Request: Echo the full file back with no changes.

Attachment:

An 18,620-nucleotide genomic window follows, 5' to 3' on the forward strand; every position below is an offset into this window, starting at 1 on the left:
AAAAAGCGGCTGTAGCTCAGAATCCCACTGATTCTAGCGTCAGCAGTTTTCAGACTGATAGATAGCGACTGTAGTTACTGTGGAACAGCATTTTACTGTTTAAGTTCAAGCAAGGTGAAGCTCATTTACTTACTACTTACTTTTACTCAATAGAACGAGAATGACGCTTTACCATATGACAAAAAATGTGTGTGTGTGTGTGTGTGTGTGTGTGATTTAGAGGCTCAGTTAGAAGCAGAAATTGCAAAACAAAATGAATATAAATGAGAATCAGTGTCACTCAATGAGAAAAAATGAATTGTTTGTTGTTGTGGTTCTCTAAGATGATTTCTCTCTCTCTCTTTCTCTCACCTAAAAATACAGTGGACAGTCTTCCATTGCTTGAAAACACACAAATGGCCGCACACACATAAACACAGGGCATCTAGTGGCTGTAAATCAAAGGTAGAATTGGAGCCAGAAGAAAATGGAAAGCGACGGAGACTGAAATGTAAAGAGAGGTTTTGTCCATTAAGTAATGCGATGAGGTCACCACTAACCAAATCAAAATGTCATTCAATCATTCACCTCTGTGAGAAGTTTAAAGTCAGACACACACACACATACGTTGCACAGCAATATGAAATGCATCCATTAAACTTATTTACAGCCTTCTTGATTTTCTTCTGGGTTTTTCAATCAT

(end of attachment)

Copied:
An 18,620-nucleotide genomic window follows, 5' to 3' on the forward strand; every position below is an offset into this window, starting at 1 on the left:
AAAAAGCGGCTGTAGCTCAGAATCCCACTGATTCTAGCGTCAGCAGTTTTCAGACTGATAGATAGCGACTGTAGTTACTGTGGAACAGCATTTTACTGTTTAAGTTCAAGCAAGGTGAAGCTCATTTACTTACTACTTACTTTTACTCAATAGAACGAGAATGACGCTTTACCATATGACAAAAAATGTGTGTGTGTGTGTGTGTGTGTGTGTGATTTAGAGGCTCAGTTAGAAGCAGAAATTGCAAAACAAAATGAATATAAATGAGAATCAGTGTCACTCAATGAGAAAAAATGAATTGTTTGTTGTTGTGGTTCTCTAAGATGATTTCTCTCTCTCTCTTTCTCTCACCTAAAAATACAGTGGACAGTCTTCCATTGCTTGAAAACACACAAATGGCCGCACACACATAAACACAGGGCATCTAGTGGCTGTAAATCAAAGGTAGAATTGGAGCCAGAAGAAAATGGAAAGCGACGGAGACTGAAATGTAAAGAGAGGTTTTGTCCATTAAGTAATGCGATGAGGTCACCACTAACCAAATCAAAATGTCATTCAATCATTCACCTCTGTGAGAAGTTTAAAGTCAGACACACACACACATACGTTGCACAGCAATATGAAATGCATCCATTAAACTTATTTACAGCCTTCTTGATTTTCTTCTGGGTTTTTCAATCAT